The Statue of Liberty was a gift from the French people to the people of the United States as a symbol of the international friendship forged during the American Revolution. The Statue was designed by Frederic Auguste Bartholdi and the pedestal by Alexandre Gustave Eiffel.
After many delays (mostly due to financial challenges), the Statue of Liberty was dedicated on October 28, 1886; just ten years late for the Centennial celebration for which it was intended. The Statue of Liberty has become a symbol of freedom and democracy.
01 of 09
Statue of Liberty Facts & History
When shipped from France to New York, the Statue arrived in 350 pieces.
Once delivered, it took four months to put her together, and was completed on October 28, 1886.
For the first time since September 11, 2001, the observation deck of the Statue of Liberty was reopened on August 3, 2004. On July 4, 2009, they reopened the Crown to visitors willing (and able) to hike the 354 steps in each direction. Interior access to the Statue of Liberty was suspended on October 29, 2011 for upgrades that were expected to take about a year, but due to damage to Liberty Island sustained during Hurricane Sandy, Liberty Island and the Statue the re-opening was delayed. Today, visitors who plan in advance can get tickets to climb up to the Crown.
02 of 09
What To Expect When You Visit The Statue of Liberty
First, you'll need to buy your ticket. I highly recommend you buy it in advance.
Then, you'll need to clear security before boarding the ferry to Liberty Island. Security is very serious for visitors to the Statue of Liberty -- everyone will clear security (including x-ray inspections of baggage and walk through metal detectors) before boarding the ferry.
When departing from Battery Park (Manhattan) the ferry first stops at Liberty Island. All passengers must disembark on Liberty Island, even if they want to skip visiting Liberty Island and continue directly on to Ellis Island. After traveling from Liberty Island to Ellis Island, the ferry once again returns to Battery Park. For visitors traveling from New Jersey, the ferry route runs in reverse, visiting Ellis Island first followed by Liberty Island.
The ferry rides between each stop are about 10 minutes, but allow extra time for boarding and disembarking.
Visitors who enter the Statue for either Pedestal or Crown access will... clear security again.
03 of 09
Statue of Liberty Tickets & Hours
Admission to Liberty State Park is free, but you must buy a ferry ticket to get there.
Statue Cruises Ferry Ticket Prices: Adults $18; Senior Citizens (62+) $14; Children (4-12) $9; Children 3 and under free. You can buy your tickets for the ferry online, by calling 877-LADY-TIX or in person at either departure location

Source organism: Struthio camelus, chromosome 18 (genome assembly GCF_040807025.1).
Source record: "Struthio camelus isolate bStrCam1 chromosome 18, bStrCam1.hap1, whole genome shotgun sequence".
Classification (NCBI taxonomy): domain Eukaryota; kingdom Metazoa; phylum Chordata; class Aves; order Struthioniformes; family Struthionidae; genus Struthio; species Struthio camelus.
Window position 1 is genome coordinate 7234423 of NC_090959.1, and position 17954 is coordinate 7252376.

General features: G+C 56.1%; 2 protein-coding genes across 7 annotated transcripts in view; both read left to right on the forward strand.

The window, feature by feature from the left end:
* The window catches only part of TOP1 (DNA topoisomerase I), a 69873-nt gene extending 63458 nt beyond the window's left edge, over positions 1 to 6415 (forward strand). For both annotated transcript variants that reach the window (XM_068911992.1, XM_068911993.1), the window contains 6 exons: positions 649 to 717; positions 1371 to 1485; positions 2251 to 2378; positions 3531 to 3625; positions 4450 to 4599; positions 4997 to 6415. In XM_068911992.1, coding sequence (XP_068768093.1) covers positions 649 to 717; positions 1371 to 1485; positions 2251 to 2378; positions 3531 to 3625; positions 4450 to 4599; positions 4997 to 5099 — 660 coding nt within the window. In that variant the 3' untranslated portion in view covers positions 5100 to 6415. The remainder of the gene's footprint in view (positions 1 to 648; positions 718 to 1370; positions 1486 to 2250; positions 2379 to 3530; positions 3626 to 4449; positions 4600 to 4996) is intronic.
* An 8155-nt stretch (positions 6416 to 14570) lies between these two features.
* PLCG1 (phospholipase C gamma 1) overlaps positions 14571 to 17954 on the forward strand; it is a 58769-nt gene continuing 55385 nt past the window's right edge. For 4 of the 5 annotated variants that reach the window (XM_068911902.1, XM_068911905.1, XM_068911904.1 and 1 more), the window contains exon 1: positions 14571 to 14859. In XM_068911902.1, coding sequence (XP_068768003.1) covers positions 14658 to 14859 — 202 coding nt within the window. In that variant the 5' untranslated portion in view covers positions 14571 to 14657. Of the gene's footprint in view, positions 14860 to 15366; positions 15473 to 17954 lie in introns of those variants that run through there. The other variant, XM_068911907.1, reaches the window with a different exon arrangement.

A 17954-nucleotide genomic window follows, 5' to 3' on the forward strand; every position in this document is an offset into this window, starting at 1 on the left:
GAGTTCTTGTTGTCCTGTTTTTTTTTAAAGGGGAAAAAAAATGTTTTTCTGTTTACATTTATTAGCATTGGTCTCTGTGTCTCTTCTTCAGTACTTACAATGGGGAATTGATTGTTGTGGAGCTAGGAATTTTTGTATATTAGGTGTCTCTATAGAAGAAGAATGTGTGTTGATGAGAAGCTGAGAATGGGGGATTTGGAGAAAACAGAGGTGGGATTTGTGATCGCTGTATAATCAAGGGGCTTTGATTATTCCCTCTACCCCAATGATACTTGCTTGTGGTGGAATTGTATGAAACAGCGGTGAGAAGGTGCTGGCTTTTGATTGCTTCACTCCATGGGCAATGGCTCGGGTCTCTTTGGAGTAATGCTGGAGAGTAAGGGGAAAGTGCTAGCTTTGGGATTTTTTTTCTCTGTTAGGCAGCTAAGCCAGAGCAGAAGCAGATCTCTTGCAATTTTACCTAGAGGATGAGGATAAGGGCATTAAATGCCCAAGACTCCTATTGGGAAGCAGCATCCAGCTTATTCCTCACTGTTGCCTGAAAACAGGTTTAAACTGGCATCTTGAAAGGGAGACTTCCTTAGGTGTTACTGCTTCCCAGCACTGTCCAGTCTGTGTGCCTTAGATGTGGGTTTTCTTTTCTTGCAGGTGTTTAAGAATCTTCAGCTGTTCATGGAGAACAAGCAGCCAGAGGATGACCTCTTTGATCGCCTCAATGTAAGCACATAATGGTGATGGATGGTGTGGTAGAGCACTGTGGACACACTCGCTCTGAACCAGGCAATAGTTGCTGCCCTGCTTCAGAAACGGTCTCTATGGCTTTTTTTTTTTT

Access to the Pedestal (& Statue of Liberty Museum) requires a special ticket, but doesn't cost extra. Access to climb the stairs to the Crown costs $3 extra (& includes access to the pedestal & museum)
04 of 09
Seeing the Statue of Liberty and Ellis Island in One Day
The ferry that takes you to Liberty Island also stops at Ellis Island. Seeing both in a single day is possible, but it will take most of the day. Make sure you arrive early to board the ferry and plan to spend 5-6 hours to give yourself adequate time for travel and exploring both islands.Continue to 5 of 9 below.
05 of 09
Statue of Liberty Visitor Tips
Visiting the Statue of Liberty is a very popular activity for visitors to New York City -- our tips for visiting the Statue of Liberty will help you make the most of your visit and help you avoid some of the potential pitfalls that first-timers experience.
06 of 09
Visiting the Statue of Liberty With Kids
- There is no charge for children under 4 years old to take the ferry to the Statue of Liberty and Ellis Island.
- Minors 17 and under must be accompanied by an adult 25 or older when traveling to visit the Statue of Liberty and Ellis Island.
- Strollers are not permitted inside the Statue of Liberty (for pedestal, museum and crown access), but they are allowed on the ferry and around Liberty Island
- There is plenty of room for running around and relaxing on Liberty Island.
- Children must be at least 4-feet-tall and 4-years-old to climb to the crown.
07 of 09
Statue of Liberty Directions
The Statue of Liberty is located on Liberty Island in the New York Harbor. To get to there, you'll need to take a ferry from Battery Park City or New Jersey.
Closest Subways to the Statue of Liberty: 4/5 to Bowling Green; N/R to Whitehall Street; 1 to South Ferry (you must be in the first 5 cars of the train to exit at South Ferry). Follow the signs to Castle Clinton to buy tickets for the ferry to the Statue of Liberty.
08 of 09
More Ways to See the Statue of Liberty
If you just want to see the Statue of Liberty, but don't necessarily care about climbing into the crown or walking around Liberty Island, there are a number of great places you can go and things you can do and see the Statue of Liberty.
Continue to 9 of 9 below.
- Battery Park or the Brooklyn Promenade - if you just want to see the Statue of Liberty from a distance, these are good spots
- New York City Sightseeing Cruises - nearly every sightseeing cruise offers participants a view of the Statue of Liberty, many times with a good photo opportunity as well
- Staten Island Ferry - take this free ferry to Staten Island for a great view of the New York Harbor and a chance to see the Statue of Liberty from a distance
- Red Hook Fairway - the outdoor cafe at this Brooklyn supermarket offers a view of the Statue of Liberty
09 of 09
Statue of Liberty Pictures
- Statue of Liberty Pictures - See pictures of the Statue of Liberty, Liberty Island and the view of downtown Manhattan from Liberty Island.
- Statue of Liberty Observatory Tour Pictures - Curious about what you'll see on the Observatory Tour on the Statue of Liberty? Check out these pictures for a preview of seeing the inside of the Statue of Liberty.